Once upon a time two colonies of honey bees decided to spend an autumn weekend away from the suburbs. They packed their tents, sleeping bags, and plenty to eat before they took off into the foothills. One colony went into a sheltered valley. The other colony flew up to a wooded ridge.
Before the first colony pitched its tent, rain soaked everything. Their sleeping bag, tent, food supplies, and even their wings were drenched. But with daytime highs in the 60s and nighttime lows in the 40s they weren’t too worried; after all, they wouldn’t freeze. But the rain had chilled them, so they closed up the tent as tightly as possible so no more cold air could get in. They huddled together inside their wet shelter—cranky, miserable, and too cold to eat.
Their friends higher up didn’t get wet at all. Everything inside the tent was dry. Still they worried about the weather—with daytime highs in the 40s and nighttime lows in the 20s—they knew they had to be prudent. So they opened the ventilation flap to prevent their breath from condensing inside the tent and snuggled warmly together beneath the star-studded sky telling wasp stories and drinking honey wine.
By morning, many of the bees in the wet colony had died of hypothermia. Those remaining were too cold to move, even to get a bite of breakfast. Those that could move at all could barely put one foot in front of the other. Their blood sugar dropped from lack of food and they stopped thinking or even caring. They became disoriented. More would die before the weekend was over.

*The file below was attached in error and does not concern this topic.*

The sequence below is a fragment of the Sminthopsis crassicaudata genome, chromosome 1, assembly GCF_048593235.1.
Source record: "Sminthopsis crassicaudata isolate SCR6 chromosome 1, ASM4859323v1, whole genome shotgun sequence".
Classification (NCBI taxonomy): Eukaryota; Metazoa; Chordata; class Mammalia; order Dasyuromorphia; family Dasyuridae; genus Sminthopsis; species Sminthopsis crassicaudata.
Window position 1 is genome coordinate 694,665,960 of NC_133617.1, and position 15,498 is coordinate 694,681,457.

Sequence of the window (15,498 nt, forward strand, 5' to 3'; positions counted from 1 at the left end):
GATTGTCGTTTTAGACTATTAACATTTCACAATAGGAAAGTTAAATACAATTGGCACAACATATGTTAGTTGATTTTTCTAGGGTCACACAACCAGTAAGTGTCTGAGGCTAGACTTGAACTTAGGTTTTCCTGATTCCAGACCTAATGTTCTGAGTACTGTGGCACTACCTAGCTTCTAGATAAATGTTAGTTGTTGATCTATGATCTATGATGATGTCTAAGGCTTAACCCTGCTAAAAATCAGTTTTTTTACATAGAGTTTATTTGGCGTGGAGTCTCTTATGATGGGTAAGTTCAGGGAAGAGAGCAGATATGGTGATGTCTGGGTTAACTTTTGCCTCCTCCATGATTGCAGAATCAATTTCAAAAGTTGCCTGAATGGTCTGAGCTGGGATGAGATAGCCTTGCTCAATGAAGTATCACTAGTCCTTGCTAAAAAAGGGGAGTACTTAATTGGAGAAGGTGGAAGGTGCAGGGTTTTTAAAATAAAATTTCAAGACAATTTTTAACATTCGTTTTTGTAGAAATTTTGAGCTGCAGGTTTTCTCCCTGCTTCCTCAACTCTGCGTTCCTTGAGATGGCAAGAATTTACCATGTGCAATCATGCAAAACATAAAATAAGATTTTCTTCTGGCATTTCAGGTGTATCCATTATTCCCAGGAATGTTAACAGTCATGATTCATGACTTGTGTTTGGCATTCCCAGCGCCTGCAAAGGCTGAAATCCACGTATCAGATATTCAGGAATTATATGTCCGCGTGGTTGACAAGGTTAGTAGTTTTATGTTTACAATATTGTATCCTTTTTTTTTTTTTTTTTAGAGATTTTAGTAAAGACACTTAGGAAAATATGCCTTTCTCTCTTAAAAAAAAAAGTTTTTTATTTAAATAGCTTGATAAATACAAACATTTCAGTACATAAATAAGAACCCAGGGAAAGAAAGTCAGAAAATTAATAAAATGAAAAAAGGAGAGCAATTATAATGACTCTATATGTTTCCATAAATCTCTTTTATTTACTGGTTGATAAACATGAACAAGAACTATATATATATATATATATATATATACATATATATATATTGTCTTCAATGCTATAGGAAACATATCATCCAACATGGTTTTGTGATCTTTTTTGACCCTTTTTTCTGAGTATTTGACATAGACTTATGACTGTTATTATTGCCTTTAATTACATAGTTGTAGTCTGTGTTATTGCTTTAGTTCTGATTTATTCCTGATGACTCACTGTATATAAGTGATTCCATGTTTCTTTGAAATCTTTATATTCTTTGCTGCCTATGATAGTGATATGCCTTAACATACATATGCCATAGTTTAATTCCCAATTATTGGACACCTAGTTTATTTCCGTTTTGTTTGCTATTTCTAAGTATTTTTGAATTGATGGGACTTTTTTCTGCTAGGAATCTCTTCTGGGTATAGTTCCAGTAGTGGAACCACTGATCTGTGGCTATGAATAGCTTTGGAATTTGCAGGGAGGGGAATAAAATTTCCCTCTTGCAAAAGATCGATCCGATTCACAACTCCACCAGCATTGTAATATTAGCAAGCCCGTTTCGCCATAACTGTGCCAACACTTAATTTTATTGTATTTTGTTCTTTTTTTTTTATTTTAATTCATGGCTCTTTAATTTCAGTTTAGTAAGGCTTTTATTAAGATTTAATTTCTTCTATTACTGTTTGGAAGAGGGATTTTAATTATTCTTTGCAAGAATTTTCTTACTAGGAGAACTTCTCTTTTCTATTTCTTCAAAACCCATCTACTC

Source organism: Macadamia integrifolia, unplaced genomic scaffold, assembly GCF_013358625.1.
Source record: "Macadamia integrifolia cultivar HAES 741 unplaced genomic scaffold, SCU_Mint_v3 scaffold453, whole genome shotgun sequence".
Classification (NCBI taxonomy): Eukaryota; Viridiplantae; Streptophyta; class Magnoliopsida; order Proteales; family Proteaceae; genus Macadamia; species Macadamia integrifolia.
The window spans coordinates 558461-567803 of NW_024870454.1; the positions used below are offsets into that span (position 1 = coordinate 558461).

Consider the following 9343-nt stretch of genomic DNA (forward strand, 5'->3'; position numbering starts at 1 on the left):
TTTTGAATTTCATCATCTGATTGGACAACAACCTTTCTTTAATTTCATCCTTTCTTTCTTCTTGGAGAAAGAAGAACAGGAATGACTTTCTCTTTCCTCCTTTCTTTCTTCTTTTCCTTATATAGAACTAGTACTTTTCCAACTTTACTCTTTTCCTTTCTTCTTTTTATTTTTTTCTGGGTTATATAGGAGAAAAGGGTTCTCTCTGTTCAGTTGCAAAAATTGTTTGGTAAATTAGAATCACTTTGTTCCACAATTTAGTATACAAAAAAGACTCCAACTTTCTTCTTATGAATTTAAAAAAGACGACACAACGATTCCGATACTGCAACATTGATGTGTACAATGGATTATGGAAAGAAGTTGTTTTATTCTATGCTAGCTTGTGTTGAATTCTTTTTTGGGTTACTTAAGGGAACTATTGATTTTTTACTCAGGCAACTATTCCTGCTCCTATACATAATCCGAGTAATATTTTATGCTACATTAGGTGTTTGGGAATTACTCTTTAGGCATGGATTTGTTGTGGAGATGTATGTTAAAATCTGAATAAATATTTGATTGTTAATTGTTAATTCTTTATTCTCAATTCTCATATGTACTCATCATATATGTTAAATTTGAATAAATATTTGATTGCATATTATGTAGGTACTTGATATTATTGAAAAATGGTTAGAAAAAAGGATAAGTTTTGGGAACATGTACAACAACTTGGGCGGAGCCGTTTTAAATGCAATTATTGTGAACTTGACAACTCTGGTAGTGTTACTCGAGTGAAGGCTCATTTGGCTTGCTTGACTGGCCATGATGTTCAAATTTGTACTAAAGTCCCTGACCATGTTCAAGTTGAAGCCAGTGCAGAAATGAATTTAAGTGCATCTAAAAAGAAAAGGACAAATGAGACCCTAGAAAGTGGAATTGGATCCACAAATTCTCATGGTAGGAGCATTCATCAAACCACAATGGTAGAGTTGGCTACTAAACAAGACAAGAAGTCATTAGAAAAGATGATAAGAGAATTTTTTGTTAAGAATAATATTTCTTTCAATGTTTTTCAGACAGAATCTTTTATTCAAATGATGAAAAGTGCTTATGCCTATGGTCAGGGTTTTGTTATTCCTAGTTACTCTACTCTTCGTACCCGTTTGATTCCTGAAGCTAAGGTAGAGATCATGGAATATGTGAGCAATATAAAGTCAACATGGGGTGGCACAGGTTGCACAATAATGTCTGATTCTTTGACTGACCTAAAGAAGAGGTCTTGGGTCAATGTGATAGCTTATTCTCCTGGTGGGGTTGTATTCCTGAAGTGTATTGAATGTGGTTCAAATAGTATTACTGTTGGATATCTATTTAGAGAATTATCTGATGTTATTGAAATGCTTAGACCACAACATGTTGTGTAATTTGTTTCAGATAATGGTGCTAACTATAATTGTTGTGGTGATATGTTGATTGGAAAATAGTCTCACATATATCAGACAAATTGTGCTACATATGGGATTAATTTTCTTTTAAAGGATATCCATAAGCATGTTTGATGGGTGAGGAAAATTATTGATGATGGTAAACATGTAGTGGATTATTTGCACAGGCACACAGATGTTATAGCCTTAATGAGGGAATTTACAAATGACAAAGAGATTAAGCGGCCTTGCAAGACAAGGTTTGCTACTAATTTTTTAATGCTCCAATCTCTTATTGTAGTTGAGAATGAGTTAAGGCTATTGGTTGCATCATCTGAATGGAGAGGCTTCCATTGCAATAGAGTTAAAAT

Up the hill, frost rimed the twigs and the sun glinted off the ice crystals. Inside, the colony laughed, stretched their wings, and shared breakfast. They had enjoyed a spectacular night and were now rested and eager. . . .
Keep ’em dry
Okay, I’m guilty. Once again I have personified the bees. But there is a lesson here. Would you, a human being, be better off in a wet 40-degree sleeping bag or a dry 20-degree one? It’s really no contest—and bees are the same. Dry bees can survive very cold temperatures, whereas wet bees collapse quickly. If you have a soggy hive with water dripping from the roof onto the cluster, there is a good chance they won’t make it through the winter.
Evaporation is a cooling process, so as water evaporates we feel cold. If you get out of a pool or out of the shower, you feel the chill almost immediately. But conduction also plays a big role. Water is much denser than air, so water draws the heat from your body much faster. If you wrap yourself in a wet blanket that is at room temperature, you will feel colder than you would without the blanket at all.
When humans experience a drop in core temperature they lose the ability to control their muscles and ultimately lose their ability to reason. Honey bees are similar. And even if your bees survive the cold temperatures, a wet hive is a culture plate for fungus and molds, and a breeding ground for a number of pathogens, especially the brood diseases.
It is true that the amount of humidity in a hive is influenced by a number of factors, including the hive type, size, climate, and local weather patterns. But if you open your hive and find water inside the roof, under the inner cover, or collecting on the top bars, your hive is suffering from moisture overload and needs ventilation. No one is healthy living in a dank, humid, dark, moldy, airless box—not even honey bees. Plugging every hole to keep out the cold could be the worst thing you ever do for your bees.